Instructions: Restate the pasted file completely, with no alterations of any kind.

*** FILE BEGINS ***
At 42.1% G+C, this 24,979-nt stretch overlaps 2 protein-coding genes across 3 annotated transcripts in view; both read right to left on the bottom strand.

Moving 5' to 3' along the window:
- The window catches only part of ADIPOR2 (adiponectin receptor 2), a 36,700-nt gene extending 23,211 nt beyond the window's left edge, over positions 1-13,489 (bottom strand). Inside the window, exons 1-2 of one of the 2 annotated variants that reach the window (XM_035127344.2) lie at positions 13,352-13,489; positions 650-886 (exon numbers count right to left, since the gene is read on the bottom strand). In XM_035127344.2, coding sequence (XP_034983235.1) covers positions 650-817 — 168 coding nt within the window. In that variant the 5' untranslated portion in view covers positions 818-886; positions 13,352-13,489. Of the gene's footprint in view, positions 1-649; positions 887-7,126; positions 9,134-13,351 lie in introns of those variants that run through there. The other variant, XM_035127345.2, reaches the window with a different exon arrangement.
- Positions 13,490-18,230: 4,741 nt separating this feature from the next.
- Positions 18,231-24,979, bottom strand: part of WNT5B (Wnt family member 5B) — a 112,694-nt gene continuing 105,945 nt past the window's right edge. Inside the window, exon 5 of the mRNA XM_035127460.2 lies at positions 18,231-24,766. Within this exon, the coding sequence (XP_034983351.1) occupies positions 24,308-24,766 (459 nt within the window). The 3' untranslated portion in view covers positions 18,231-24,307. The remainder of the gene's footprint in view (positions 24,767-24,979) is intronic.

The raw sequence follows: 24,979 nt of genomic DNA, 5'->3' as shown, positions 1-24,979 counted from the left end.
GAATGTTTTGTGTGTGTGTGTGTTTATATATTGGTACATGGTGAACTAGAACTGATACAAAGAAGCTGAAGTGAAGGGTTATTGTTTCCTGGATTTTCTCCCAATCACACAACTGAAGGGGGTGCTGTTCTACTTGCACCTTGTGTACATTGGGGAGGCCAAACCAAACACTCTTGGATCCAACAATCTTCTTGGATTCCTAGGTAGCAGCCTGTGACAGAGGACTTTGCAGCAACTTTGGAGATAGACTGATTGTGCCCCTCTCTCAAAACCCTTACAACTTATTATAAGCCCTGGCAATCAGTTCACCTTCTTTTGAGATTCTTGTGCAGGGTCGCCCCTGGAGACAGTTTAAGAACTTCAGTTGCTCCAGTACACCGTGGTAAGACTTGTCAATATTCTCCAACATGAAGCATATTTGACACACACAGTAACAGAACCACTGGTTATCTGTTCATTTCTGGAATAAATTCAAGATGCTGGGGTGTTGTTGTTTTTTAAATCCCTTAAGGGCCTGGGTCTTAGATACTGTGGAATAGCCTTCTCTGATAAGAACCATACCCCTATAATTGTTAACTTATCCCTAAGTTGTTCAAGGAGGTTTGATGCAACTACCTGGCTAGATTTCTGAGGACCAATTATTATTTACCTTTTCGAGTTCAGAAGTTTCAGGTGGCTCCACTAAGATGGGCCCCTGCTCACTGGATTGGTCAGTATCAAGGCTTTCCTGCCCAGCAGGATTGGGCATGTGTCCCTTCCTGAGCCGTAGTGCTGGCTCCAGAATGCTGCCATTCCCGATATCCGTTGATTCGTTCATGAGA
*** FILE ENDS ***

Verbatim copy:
At 42.1% G+C, this 24,979-nt stretch overlaps 2 protein-coding genes across 3 annotated transcripts in view; both read right to left on the bottom strand.

Moving 5' to 3' along the window:
- The window catches only part of ADIPOR2 (adiponectin receptor 2), a 36,700-nt gene extending 23,211 nt beyond the window's left edge, over positions 1-13,489 (bottom strand). Inside the window, exons 1-2 of one of the 2 annotated variants that reach the window (XM_035127344.2) lie at positions 13,352-13,489; positions 650-886 (exon numbers count right to left, since the gene is read on the bottom strand). In XM_035127344.2, coding sequence (XP_034983235.1) covers positions 650-817 — 168 coding nt within the window. In that variant the 5' untranslated portion in view covers positions 818-886; positions 13,352-13,489. Of the gene's footprint in view, positions 1-649; positions 887-7,126; positions 9,134-13,351 lie in introns of those variants that run through there. The other variant, XM_035127345.2, reaches the window with a different exon arrangement.
- Positions 13,490-18,230: 4,741 nt separating this feature from the next.
- Positions 18,231-24,979, bottom strand: part of WNT5B (Wnt family member 5B) — a 112,694-nt gene continuing 105,945 nt past the window's right edge. Inside the window, exon 5 of the mRNA XM_035127460.2 lies at positions 18,231-24,766. Within this exon, the coding sequence (XP_034983351.1) occupies positions 24,308-24,766 (459 nt within the window). The 3' untranslated portion in view covers positions 18,231-24,307. The remainder of the gene's footprint in view (positions 24,767-24,979) is intronic.

The raw sequence follows: 24,979 nt of genomic DNA, 5'->3' as shown, positions 1-24,979 counted from the left end.
GAATGTTTTGTGTGTGTGTGTGTTTATATATTGGTACATGGTGAACTAGAACTGATACAAAGAAGCTGAAGTGAAGGGTTATTGTTTCCTGGATTTTCTCCCAATCACACAACTGAAGGGGGTGCTGTTCTACTTGCACCTTGTGTACATTGGGGAGGCCAAACCAAACACTCTTGGATCCAACAATCTTCTTGGATTCCTAGGTAGCAGCCTGTGACAGAGGACTTTGCAGCAACTTTGGAGATAGACTGATTGTGCCCCTCTCTCAAAACCCTTACAACTTATTATAAGCCCTGGCAATCAGTTCACCTTCTTTTGAGATTCTTGTGCAGGGTCGCCCCTGGAGACAGTTTAAGAACTTCAGTTGCTCCAGTACACCGTGGTAAGACTTGTCAATATTCTCCAACATGAAGCATATTTGACACACACAGTAACAGAACCACTGGTTATCTGTTCATTTCTGGAATAAATTCAAGATGCTGGGGTGTTGTTGTTTTTTAAATCCCTTAAGGGCCTGGGTCTTAGATACTGTGGAATAGCCTTCTCTGATAAGAACCATACCCCTATAATTGTTAACTTATCCCTAAGTTGTTCAAGGAGGTTTGATGCAACTACCTGGCTAGATTTCTGAGGACCAATTATTATTTACCTTTTCGAGTTCAGAAGTTTCAGGTGGCTCCACTAAGATGGGCCCCTGCTCACTGGATTGGTCAGTATCAAGGCTTTCCTGCCCAGCAGGATTGGGCATGTGTCCCTTCCTGAGCCGTAGTGCTGGCTCCAGAATGCTGCCATTCCCGATATCCGTTGATTCGTTCATGAGA